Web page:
Robert (gurdonark) wrote,

Sidewalk Lizards and Supine Lambs

Today I rested until the afternoon, when I went to Allen Station Park, the park less than ten minutes from our home. They're beginning a "Phase II", which apparently includes an expansion of the walking sidewalks. I walked on a portion of new sidewalk, by an unmowed wildflower section. The early Summer flowers are in bloom now--Mexican hat, which looks like a susan crossed with a tiny sombrero; coreopsis, the tall bloom people here sometimes call a Texas sunflower; the last of the red and yellow Indian blanket, and a purple flower I did not recognize. I turned around when I came to unpoured sections of the sidewalk--it will be interesting to see where it all leads.

I also walked over on the short riparian nature walk by the old railroad dam. This week we had heavy, unseasonable rains, so that the creek was flowing briskly. The railroad dam spillover was a tiny waterfall, making those pleasing rushing water sounds. I saw a huge lizard, with black and white and yellow stripes, walking along the sidewalk. I don't think she saw me. The storm had knocked a huge tree branch across the sidewalk at one point, so I had to deviate around in the weeds. I had the park pretty much to myself, as it was rather hot. Folks here have a way of abandoning things that are a degree too warm or a degree too cold, which permits one solitude in the suburbs.

I saw so many butterflies--giant swallowtails, which are huge with black and yellow stripes, tiger swallowtails, more yellow and black, and a lot of smaller varieties.

I listened to Genesis' "The Lamb Lies Down on Broadway" album on my CD player. This is the last of the Peter Gabriel albums. Genesis always seemed, in those days, like a band with some great songs, which never managed to put out its "tour de force".
"The Lamb" was supposed to be that "tour de force". It was a concept album--late in the phase of the progressive rock "concept albums". Unfortunately, the band, dowsed with the bucket of water of constant touring, intriguing personalities and all the usual rock inanities, had begun to melt. The band members largely ceased speaking to one another by the time of the recording, according to the reports generated about its "making".

The "plot" of "the Lamb" does not really hold together, even though the LP came with extensive liner notes describing the story in quirky, elaborate detail. But for me, it always works perfectly as just what it is--a disjointed, somewhat confused, powerful set of jangled ideas, rendered with a great deal of gusto that was 9 parts verve, 1 part bombast and an extraneous part just plain fun, by a band that always stressed musicianship. Peter Gabriel subsequently left the band, and no longer sang dressed as a flower while singing about "watchers in the skies", instead making videos as a stop-action fruit stand singing soul. I love his song "In Your Eyes" from the post-Genesis era.

For me, the sound of the opening keyboard intro to the song "The Lamb Lies Down on Broadway" is a tremendous comfort, an affirmation of what rock music can mean to me.
I've never been one to insist that rock be "authentic" in the way some limited rock critics do. I am much more intrigued with the power of rock to confront absurdity with absurdity. I frequently sing along to songs on this album, and remember a few, like "The Carpet Crawlers", to this day, though I first learned it 20some odd years ago.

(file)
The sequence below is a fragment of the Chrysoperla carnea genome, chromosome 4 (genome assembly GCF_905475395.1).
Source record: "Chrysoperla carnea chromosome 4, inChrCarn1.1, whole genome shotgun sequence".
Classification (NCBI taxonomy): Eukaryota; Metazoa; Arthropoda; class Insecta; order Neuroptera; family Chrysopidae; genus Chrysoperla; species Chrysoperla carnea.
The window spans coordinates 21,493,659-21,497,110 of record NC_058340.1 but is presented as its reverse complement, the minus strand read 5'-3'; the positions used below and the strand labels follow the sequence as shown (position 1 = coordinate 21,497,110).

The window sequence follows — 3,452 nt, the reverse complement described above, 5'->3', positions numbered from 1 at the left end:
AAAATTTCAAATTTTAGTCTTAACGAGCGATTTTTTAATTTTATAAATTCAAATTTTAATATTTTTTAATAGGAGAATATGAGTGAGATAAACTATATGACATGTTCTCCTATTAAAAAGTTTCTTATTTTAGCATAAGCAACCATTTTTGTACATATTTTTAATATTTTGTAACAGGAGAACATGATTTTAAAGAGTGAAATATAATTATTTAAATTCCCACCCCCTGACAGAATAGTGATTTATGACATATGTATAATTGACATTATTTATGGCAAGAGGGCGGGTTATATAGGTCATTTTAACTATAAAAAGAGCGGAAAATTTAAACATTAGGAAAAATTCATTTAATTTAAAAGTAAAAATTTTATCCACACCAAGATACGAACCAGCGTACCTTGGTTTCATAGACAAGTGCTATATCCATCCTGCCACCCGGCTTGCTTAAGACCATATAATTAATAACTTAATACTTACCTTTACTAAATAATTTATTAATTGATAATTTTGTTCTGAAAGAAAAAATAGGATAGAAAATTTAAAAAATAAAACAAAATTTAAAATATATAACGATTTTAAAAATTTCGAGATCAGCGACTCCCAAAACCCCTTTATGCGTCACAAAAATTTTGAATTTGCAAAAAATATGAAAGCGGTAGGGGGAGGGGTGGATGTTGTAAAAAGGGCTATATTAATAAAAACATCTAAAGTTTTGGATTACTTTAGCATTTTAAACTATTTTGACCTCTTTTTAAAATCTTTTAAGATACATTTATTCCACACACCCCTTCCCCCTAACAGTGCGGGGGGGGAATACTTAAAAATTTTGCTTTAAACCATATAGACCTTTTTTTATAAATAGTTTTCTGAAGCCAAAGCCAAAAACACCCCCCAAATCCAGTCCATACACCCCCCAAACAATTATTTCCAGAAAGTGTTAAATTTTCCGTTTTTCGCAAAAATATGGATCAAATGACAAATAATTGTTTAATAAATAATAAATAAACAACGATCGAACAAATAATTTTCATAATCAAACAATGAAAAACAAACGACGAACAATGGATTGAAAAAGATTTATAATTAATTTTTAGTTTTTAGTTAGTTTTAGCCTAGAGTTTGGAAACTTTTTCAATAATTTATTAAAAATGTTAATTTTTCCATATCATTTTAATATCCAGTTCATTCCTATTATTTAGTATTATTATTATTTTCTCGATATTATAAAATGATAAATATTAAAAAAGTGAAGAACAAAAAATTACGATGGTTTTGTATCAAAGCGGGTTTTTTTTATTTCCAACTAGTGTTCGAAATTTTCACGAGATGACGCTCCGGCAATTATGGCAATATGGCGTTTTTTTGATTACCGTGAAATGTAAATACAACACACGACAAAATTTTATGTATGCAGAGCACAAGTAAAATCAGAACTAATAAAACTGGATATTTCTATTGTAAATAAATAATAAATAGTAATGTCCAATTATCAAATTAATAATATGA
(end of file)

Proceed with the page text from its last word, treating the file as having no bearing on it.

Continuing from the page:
I remember in the early 70s, people felt that Genesis without Peter Gabriel would be like biscuits without flour (or flower). In this remote remove, one can even wish that Phil Collins, who sang on the "the Lamb" about "hovering like a fly waiting for the windshield on the freeway" had been metaphorically smacked against the glass, thus sparing us the cover of "You Can't Hurry Love" (today, no doubt, something Hillary Duff would cover instead).

But in fact, folks were wrong about post-Gabriel Genesis, and the first two albums Genesis made after "The Lamb" were among the very best albums the group produced.
"A trick of the tail" wisely did what Genesis did well--little story-songs with
intriguing melodies and rhthym signatures, while "Wind and Wuthering" recognized and exploited the way that progressive rock could sometimes seem like an homage to a particular, almost victorian, notion of the English. I always like the way that the song "Afterglow" went places lyrically that the Gabriel Genesis never really went:

"Like the dust that settles all around me,
I must find a new home.
The ways and holes that used to give me shelter,
Are all as one to me now.
But I, I would search everywhere
Just to hear your call,
And walk upon stranger roads than this one
In a world I used to know before.
I miss you more".

Genesis eventually "lost their way", preferring sales to further development of their sound. I can't blame folks for wanting to make money, I suppose.
Now it's just a footnote, something I listen to while driving to the rolled sandwich shop (side note: a rolled sandwich tastes just like a sandwich rolled in a tortilla).

I think sometimes of thousands upon thousands of songs, sung by thousands of artists, about the things that matter, and the things that don't. Then I put another CD in my CD player, and listen to the next set of songs. I must look up pictures of butterfly species, and get some work done tonight, and read a little science fiction. I'm in a different place than I was a Sunday ago, but it is in this place I must work out things.

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